Capers denies allegations

Published 12:00 am Wednesday, August 4, 2004

Lorraine Capers denied allegations of absentee vote coercion and several City of Selma election officials supported her statement with a series of written and signed affidavits Tuesday afternoon.

A pair of Selma voters leveled accusations on Monday, saying Capers had coerced them into voting absentee, the mother-daughter duo, Shirley and Inez Woods, said Capers had filled out Shirley’s ballot for her.

Capers denied any wrongdoing.

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“I took Inez and Shirley Woods down to City Hall so they could vote absentee.

Upon arriving in City Hall, I saw Dianna Johnson, who works as the City Council Secretary, and she asked me who was I supporting,” Capers said in the affidavit. “I replied, ‘Mayor (James) Perkins.’ Inez and Shirley Woods then received their ballots from Elise Blackwell.

They both voted in the City Clerk’s Office.

I stood in the door until they marked their ballots.

At their request I assisted them in completing the information on the back of their envelope, such as their place of residence, precinct and age.

They both printed and signed their names.

Once the ballots were complete, they were handed to Ms. Blackwell and she asked them to drop their ballots in the lockbox.”

City Clerk Lois Williams, who is the City of Selma Election Manager, was in her office at the time when Woods and Capers arrived.

Williams’ office is in a separate room but has an open door through which she said she could see the women.

Williams said she saw the absentee election clerks, Elise Blackwell and Massey Jones, provide the Woods with the information to cast an absentee ballot.

Williams also noted she observed Capers in the doorway.

“I did not see Mrs. Capers assisting these individuals, nor did I hear any comments made by either party as it relates to being assisted or coerced,” Williams said. “After completing their ballots they left the office.”

Absentee clerk Monica King said she was filing mail when the women entered.

“I personally didn’t hear any of the ladies request assistance from anyone in the office,” King said. “During the voting process the ladies didn’t complain about the process of voting.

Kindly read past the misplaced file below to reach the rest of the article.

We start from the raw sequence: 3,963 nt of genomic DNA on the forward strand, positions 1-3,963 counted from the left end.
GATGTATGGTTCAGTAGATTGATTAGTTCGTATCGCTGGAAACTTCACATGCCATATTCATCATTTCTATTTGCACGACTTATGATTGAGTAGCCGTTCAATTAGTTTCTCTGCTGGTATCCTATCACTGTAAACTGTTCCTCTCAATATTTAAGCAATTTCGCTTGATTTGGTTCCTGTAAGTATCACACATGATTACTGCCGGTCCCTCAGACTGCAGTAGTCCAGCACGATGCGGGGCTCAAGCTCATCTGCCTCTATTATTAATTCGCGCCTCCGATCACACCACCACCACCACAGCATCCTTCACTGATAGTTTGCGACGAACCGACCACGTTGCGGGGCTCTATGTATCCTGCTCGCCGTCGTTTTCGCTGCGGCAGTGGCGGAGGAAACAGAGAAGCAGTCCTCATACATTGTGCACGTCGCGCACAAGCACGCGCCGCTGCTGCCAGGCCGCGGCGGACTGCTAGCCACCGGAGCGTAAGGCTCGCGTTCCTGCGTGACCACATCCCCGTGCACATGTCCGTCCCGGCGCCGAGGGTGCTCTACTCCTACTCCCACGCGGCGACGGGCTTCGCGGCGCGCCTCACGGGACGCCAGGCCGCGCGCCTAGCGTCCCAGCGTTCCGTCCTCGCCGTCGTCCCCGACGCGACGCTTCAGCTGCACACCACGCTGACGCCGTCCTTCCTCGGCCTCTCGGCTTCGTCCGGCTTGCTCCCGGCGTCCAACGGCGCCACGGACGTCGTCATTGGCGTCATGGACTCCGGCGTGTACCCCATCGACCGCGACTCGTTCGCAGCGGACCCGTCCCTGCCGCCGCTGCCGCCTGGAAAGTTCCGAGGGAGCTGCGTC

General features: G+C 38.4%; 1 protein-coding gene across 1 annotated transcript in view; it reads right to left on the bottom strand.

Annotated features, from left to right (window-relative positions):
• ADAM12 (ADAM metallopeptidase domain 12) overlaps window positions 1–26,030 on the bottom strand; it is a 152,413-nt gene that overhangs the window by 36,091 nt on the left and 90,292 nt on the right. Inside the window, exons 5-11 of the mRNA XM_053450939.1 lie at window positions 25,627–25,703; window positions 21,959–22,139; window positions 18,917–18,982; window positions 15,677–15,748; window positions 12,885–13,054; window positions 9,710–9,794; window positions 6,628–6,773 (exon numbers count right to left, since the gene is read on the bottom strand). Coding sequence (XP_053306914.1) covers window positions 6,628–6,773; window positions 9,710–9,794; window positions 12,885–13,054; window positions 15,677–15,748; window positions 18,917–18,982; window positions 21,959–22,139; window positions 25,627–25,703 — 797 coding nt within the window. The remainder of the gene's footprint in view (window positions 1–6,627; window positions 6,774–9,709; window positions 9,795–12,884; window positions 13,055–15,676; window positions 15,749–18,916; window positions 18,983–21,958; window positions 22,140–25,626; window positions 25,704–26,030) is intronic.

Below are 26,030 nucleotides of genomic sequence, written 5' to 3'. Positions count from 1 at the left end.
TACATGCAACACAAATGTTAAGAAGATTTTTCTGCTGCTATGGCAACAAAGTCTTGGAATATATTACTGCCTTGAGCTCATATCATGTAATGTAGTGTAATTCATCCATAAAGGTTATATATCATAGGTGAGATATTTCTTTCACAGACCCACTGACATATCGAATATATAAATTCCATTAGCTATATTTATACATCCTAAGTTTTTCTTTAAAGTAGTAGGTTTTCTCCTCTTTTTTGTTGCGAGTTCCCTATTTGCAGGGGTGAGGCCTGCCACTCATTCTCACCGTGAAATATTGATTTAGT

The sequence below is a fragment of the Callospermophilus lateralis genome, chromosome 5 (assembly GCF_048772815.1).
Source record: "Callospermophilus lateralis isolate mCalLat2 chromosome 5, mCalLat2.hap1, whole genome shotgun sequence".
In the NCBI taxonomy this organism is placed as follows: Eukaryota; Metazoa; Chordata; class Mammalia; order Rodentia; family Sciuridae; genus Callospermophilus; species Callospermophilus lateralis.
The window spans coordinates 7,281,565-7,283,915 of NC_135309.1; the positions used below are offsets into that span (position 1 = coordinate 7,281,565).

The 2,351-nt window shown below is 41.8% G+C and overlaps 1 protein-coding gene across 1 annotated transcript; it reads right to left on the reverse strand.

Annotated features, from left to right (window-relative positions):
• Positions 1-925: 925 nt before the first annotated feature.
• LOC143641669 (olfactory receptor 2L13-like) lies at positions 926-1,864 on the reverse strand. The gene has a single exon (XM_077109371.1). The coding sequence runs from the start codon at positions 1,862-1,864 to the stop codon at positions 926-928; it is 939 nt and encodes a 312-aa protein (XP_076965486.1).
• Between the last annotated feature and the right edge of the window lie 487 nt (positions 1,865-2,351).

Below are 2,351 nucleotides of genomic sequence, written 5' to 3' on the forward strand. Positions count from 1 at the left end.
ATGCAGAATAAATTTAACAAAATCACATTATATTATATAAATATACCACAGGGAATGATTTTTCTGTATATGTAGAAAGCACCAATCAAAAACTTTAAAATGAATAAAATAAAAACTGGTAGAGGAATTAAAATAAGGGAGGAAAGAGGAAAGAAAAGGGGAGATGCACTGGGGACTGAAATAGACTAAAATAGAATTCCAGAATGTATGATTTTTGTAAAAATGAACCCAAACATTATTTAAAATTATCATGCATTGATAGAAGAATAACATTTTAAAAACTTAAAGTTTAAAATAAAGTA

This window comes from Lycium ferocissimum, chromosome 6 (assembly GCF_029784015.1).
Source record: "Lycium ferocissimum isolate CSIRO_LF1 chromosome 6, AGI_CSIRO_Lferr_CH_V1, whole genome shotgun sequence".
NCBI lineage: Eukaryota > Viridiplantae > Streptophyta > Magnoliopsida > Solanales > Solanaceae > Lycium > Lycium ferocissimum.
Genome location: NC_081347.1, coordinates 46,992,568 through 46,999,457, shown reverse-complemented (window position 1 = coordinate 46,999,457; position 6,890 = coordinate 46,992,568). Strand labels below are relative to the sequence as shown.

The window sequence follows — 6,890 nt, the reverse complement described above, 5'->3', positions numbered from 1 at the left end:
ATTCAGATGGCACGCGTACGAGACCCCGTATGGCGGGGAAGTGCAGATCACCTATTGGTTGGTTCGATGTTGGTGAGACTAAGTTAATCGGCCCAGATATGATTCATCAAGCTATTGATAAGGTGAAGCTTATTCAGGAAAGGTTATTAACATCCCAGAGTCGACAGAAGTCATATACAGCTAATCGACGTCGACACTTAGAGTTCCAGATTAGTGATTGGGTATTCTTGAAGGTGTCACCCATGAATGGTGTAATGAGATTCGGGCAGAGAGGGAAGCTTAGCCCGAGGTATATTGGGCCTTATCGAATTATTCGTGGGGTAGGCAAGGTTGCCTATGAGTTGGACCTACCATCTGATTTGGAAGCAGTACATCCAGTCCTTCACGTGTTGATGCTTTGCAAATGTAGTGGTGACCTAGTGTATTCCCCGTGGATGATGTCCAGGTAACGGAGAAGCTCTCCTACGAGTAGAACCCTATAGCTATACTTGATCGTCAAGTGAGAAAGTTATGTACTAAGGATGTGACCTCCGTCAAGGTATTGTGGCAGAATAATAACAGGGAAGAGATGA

The two ladies cast their vote and left the City Clerk’s office.”

Jones said that both of the women seemed happy with the process.

“It was not even implied by either of them that they were coerced during this process,” Jones said. “When they left, they were happy and did not show any sign of being coerced of that they were unsatisfied with the way they were treated by the absentee staff.”

In a Monday interview, Sherry Woods said Capers had filled out her ballot.

“When we went to the city hall Ms. Capers filled out my ballot.She filled it out for James Perkins, Bennie Ruth Crenshaw, and Frank Chestnut. I signed my name and I printed it. She filled the rest of it,” Shirley Woods said. “When we got in her car she had already told us she was going to fill it out. If they was to ask us if we need any help she was going to be the helper. I know how to vote, I don’t need help.”

Some accusations of involvement had been lobbed at the mayor’s wife, Cynthia Perkins, however Shirley Woods, Jones, Williams and officer James Walker all said the mayor’s wife did not go into the City Clerk’s office and remained outside.

According to the affidavits, after the Woods left the office, they met City Council Candidate Lola Sewell.

Sewell, they said, appeared to be angry with the Woods.

“After a brief moment, Monica King, approached me and said that Lola Sewell was outside of City Hall and was screaming at Shirley Woods, who had just cast her absentee ballot and it appeared that the young lady was crying,” Williams said. “At that point, I looked out the window and saw them standing in front of City Hall and heard loud voices.

I saw Lola Sewell take Ms. Inez Woods and Ms. Shirley Woods to her car, they got in and she drove off.”

Capers said she and the Woods ran into Sewell inside City Hall.

“About a minute after they dropped their ballots in the lockbox, Lola Sewell came into the City Clerk’s Office and asked Shirley and Inez Woods who they voted for,” Capers said. “She loudly asked the two women if they voted for herself and Yusef Salaam.

The Woods said, ‘no’.

She asked them why and told them that I must have marked their ballots for them. Inez Woods stated that she marked her own ballot.

Ms. Sewell was very aggressive and belligerent.

At that point, I walked outside of the City Hall building to avoid conflict with Lola Sewell.”

Williams said Sewell later returned to the City Clerk’s Office with both of the Woods.

“Ms. Sewell said to me that these individuals did not get a chance to vote for the persons whom they wanted to vote for. Both individuals concurred with what she said,” Williams said.

Sewell asked if the pair could change their votes or vote again, according to Williams.

Williams said she explained that the votes had been cast and the ballot box is locked and will remain locked.

Williams said she offered to check with the League of Municipalities attorney to see what could be done.

“I also told Ms. Sewell that I did not observe these two individuals having any opposition to being assisted while they were in the City Clerk’s office,” Williams said. “I told her that they did not appear to be coerced and that they do have the right to be assisted if they desire such.”